Hence, only “master storytellers” succeed on radio and if millions worshipped Arlott for his poetical and philosophical verses to define cricket proceedings, Mcgilvray was loved for his succinct and incisive metaphors and D’Mellow was admired for lacing historical extravaganza into his narratives. Like them, Ameen Sayani too was a pioneer and can be credited for introducing the conversational style wherein he shared not just anecdotes about the filmdom but also addressed pertinent questions from the letters sent by his devoted listeners.

This intimate dialogue earned him immense gratitude and affection for the people besides, of course, heightening the suspense about the impending songs.

In that laid-back, leisurely era, Ameen Sayani was an exceptional raconteur on the radio who shared his “Garland of Songs” (Geetmala) with an entire subcontinent that awaited the list of hit-songs with bated breath.

Like all good speakers, Sayani knew his pauses and punctuations perfectly and if he kept listeners gleefully hooked for decades, it is a significant pointer of his skill, the genius of his creativity also the reason why he became such a successful brand on his own! No wonder, he inspired and entertained millions of people and broadcasters alike across the country, though none attained his stature and popularity.


Sayani’s Kindness and Warmth Were His Greatest Gifts

I had two interactions with Ameen Sayani in my life but despite a gap of three decades, his liveliness, charm, and cheerfulness remained the same.

The only difference from the 1980s to the last meeting around mid-2017 was that he had gone weak in physique. Yet his voice and smile retained the same Midas touch to catch your ears immediately.

On the first occasion, the meeting happened in his office near Regal Cinema in Colaba, Mumbai where I went with a wish to collaborate with him since I was a seasoned radio and television anchor at that time. He offered me tea and appreciated my voice (after a patient listening to my cassette tape that contained audio bits from my radio/tv programmes) but was forthright in stating that he could do little as I was not living in Bombay.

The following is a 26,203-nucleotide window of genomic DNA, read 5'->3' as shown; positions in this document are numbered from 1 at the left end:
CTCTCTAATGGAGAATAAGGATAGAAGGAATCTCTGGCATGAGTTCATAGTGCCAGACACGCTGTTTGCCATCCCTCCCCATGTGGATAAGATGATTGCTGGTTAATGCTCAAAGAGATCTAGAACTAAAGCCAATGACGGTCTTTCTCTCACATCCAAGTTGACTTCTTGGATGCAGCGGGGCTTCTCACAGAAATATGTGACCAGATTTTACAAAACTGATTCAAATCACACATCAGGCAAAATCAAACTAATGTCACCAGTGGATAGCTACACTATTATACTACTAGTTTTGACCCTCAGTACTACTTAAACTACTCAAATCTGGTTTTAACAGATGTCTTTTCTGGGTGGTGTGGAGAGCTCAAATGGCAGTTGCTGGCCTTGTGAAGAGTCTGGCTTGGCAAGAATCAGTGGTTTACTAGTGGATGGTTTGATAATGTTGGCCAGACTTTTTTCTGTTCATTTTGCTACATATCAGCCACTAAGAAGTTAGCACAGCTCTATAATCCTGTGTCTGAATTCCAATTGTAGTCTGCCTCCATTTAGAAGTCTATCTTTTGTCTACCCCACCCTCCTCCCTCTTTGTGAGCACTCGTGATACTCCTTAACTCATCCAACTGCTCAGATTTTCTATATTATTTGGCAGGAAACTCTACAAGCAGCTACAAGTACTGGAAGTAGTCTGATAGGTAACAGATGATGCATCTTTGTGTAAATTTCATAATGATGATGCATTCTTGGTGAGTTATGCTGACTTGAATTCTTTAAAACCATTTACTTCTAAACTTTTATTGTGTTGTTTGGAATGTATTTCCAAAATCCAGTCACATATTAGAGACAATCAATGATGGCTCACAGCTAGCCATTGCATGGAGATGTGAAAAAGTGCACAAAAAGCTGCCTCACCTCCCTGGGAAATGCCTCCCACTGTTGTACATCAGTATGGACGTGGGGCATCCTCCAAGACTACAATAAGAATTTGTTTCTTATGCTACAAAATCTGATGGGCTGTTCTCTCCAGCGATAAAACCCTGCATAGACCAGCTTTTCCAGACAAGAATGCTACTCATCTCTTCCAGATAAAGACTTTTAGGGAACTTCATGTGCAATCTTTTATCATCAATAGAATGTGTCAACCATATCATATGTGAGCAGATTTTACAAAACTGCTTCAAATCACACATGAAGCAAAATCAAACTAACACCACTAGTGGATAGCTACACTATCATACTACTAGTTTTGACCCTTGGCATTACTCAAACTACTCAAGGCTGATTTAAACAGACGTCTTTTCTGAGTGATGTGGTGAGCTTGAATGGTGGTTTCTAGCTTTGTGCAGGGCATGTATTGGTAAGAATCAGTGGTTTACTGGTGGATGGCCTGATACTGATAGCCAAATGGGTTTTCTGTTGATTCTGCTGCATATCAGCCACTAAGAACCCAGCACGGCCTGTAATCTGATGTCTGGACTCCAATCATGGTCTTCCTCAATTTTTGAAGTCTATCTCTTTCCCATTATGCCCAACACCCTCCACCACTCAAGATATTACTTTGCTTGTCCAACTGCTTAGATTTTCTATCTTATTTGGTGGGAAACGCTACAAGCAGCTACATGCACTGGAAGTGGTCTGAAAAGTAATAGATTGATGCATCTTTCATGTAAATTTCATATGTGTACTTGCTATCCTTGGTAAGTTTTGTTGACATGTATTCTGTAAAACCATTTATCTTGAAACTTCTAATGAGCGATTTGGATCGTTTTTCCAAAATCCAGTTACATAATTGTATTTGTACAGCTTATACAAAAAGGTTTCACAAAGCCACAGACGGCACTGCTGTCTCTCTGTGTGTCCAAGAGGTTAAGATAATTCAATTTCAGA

However, what remained vivid was the warmth and the encouragement that he showered despite the fact that I had barged in without a prior appointment. In fact, on more occasions than one, he emphasised that he would have been happy to utilise my services had I been living in the metropolis and that I should not feel disheartened in any way.

Decades later, we met at a party hosted by a mutual friend. Sayani was in a wheelchair but was all ears to everything happening around him.

After I reminded him of our past meeting, we shared notes about our personal domains which revealed that like me, he too was besotted with his parents whom he held in high reverence along with his elder brother Hamid.

As our conversation veered towards topics like communal polarisation, which I felt was akin to pre-partition times, Ameen Sayani sighed, clasped my hand, and said, “Son, I hope we do not see that kind of pain ever again.”

I could feel the sincerity in his touch as well as his voice while his eyes laid bare in transparent honesty.


Such tender moments define the character of a person. It was apparent that the sons of Kulsoom and Jan Mohammad Sayani did not want India to suffer another period of agony and wished all citizens would live in harmony. His affinity for non-violence, both in word and action, could be felt in his touch, though it was much later that I came to know that he adhered to Gandhian ideals since his mother had worked in close association with the Mahatma.

That brief interaction still lingers in memory. And while we did converse about films, lyrics, composers, singers as well as diction, intonation, and pitch, what has remained in memory is only the charming smile and that friendly clasp which spoke louder than all of Ameen Sayani’s words.

(Deepak Mahaan is a documentary filmmaker and an eminent author. A specialist on Cinema and Sports, he has published numerous pieces in prestigious publications in India and abroad. He tweets at @mahaanmahan. This is an opinion piece and the views expressed above are the author’s own. The Quint neither endorses nor is responsible for the same.)

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Topics:  Hindi films   all india radio   Radio